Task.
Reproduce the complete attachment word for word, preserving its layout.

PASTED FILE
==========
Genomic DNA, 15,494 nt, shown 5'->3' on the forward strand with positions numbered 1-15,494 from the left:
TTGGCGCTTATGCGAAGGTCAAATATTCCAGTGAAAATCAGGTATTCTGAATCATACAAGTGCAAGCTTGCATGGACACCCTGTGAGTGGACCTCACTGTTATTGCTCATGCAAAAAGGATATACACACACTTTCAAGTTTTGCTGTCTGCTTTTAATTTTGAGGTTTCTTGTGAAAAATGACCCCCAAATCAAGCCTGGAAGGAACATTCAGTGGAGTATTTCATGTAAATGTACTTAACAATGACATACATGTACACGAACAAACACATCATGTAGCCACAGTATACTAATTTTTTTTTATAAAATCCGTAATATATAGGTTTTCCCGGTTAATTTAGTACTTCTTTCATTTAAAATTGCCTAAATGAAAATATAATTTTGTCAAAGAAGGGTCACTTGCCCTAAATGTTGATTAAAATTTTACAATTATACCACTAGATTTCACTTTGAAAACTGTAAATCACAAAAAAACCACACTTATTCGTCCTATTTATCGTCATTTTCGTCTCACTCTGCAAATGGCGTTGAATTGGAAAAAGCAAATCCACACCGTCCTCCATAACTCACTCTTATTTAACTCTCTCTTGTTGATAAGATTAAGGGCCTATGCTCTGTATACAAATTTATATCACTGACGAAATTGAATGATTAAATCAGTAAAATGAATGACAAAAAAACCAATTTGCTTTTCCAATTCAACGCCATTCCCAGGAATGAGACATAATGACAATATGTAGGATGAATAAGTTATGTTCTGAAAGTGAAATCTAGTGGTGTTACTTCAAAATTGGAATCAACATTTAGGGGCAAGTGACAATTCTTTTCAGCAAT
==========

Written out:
Genomic DNA, 15,494 nt, shown 5'->3' on the forward strand with positions numbered 1-15,494 from the left:
TTGGCGCTTATGCGAAGGTCAAATATTCCAGTGAAAATCAGGTATTCTGAATCATACAAGTGCAAGCTTGCATGGACACCCTGTGAGTGGACCTCACTGTTATTGCTCATGCAAAAAGGATATACACACACTTTCAAGTTTTGCTGTCTGCTTTTAATTTTGAGGTTTCTTGTGAAAAATGACCCCCAAATCAAGCCTGGAAGGAACATTCAGTGGAGTATTTCATGTAAATGTACTTAACAATGACATACATGTACACGAACAAACACATCATGTAGCCACAGTATACTAATTTTTTTTTATAAAATCCGTAATATATAGGTTTTCCCGGTTAATTTAGTACTTCTTTCATTTAAAATTGCCTAAATGAAAATATAATTTTGTCAAAGAAGGGTCACTTGCCCTAAATGTTGATTAAAATTTTACAATTATACCACTAGATTTCACTTTGAAAACTGTAAATCACAAAAAAACCACACTTATTCGTCCTATTTATCGTCATTTTCGTCTCACTCTGCAAATGGCGTTGAATTGGAAAAAGCAAATCCACACCGTCCTCCATAACTCACTCTTATTTAACTCTCTCTTGTTGATAAGATTAAGGGCCTATGCTCTGTATACAAATTTATATCACTGACGAAATTGAATGATTAAATCAGTAAAATGAATGACAAAAAAACCAATTTGCTTTTCCAATTCAACGCCATTCCCAGGAATGAGACATAATGACAATATGTAGGATGAATAAGTTATGTTCTGAAAGTGAAATCTAGTGGTGTTACTTCAAAATTGGAATCAACATTTAGGGGCAAGTGACAATTCTTTTCAGCAAT